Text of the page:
People are impressed by our model of the ceiling at St Anne’s Limehouse, but actually it’s a highly simplified abstraction of reality. There is something about our system of perception that picks up simple cues and links them to memory traces, to “see” the complexity of life “in our mind’s eye”.
In many ways that is the true challenge of BIM. Come to think of it, that has been the challenge of drawing “for ever”. What level of simplification is appropriate in the current situation? The process we are following in our historical studies with BIM involves mapping out the building as quickly and simply as possible, then gradually adding layers of detail as we search to understand : what? why? how?
So this post is about the modillions (similar to Dentils, but scrolls rather than boxes) Why are these “rows of teeth” so effective at articulating the junctions between horizontal and vertical surfaces? One answer is that they are memories of the rafter ends which remind us of the support system required to hold up any ceiling or roof.
Let’s get down to the Revit stuff. There is a family template called “line-based” which allows you to create arrays with two clicks. Those two clicks define the ends of a line, and nested components can be arrayed along this line based on rules that you define. In this case I decided to keep it very simple. We have a nested element with a fixed size, and a parameter that sets the spacing, which I named “Module”. (Model, Module, Modulus … isn’t language interesting) There is a little equality trick here that I used to space the first element half a module away from the end point. That sleight of hand means that “Length/Module” = “No of elements”. Basically you divide the line into a number of spaces, and place an element at the centre of each space.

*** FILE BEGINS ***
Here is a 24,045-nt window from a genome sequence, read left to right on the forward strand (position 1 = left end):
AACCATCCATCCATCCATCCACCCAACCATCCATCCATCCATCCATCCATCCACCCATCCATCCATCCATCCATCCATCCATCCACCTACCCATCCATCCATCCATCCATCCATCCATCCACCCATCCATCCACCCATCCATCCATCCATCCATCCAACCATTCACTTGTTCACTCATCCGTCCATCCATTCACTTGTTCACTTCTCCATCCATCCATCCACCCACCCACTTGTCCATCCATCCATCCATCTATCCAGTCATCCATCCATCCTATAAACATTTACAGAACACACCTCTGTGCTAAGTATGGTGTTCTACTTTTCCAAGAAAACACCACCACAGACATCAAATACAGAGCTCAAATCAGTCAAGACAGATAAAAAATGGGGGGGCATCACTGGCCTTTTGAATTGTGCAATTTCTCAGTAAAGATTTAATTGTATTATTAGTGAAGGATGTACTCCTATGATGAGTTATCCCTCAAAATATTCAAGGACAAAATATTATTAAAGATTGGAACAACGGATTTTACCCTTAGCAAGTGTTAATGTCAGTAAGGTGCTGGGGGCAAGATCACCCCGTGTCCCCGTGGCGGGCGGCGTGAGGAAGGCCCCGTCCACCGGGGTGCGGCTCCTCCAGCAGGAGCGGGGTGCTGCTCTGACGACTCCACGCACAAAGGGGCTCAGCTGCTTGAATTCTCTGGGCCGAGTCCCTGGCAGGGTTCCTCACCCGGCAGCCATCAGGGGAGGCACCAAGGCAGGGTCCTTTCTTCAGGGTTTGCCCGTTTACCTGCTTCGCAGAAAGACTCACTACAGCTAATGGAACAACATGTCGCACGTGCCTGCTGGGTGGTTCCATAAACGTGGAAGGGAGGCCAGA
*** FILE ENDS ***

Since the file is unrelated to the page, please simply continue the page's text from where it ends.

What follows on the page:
The trick involves defining a centre line between two parallel planes, then adding a third plane off to one side and “equalizing” that (so you end up with three halves!) It’s something I discovered accidentally a while ago.
So it’s a very simple version of the line-based array, with just one variable called “Module”. I made that a type parameter, you can name the types according to the different spacings. With just two types, one 5% smaller than the other, I was able to fit the modillions to all the available lengths while equalizing the spaces at the corners (more or less)
This is called “balancing” in the trade: making small adjustments to the spacing so that the corners look “right”.
About 18 months ago (before Covid, and just before Notre Dame caught fire) I was exploring classical ornament (for the umpteenth time) In this case I was focusing on using Revit’s simple approach to solid geometry to capture archetypal forms like “egg & dart”. These are arrays, like the modillions, but there are no empty spaces.
The amazing thing about systems like “classical ornament” or “the blues” is the infinite variety you can extract from what seems at first to be a very rigid set of rules. There is something about these archetypal forms. No matter how many times you “revisit” them, you can always find something new.
So back in April 2019 I came up with three versions of “egg & dart”. Then I went on to devise three variations on the “leave” theme.
As an aside, “leaf” “egg” “dart” … three elements to represent the vegetable & animal kingdoms, plus a man-made object. Also that man-made tool is mineral based, and descended from the stone hand-axe that symbolizes our discovery of “technology”.
Going back another 4 years to some of my earliest attempts to create classical ornament, there was a set of insights that I called “row planting”. As usual that is a play on words. I had been interacting with other Revit bloggers, and between us we came up with various uses for “the planting hack”. It’s a way of scaling up Revit geometry globally, something that is not available in other family categories.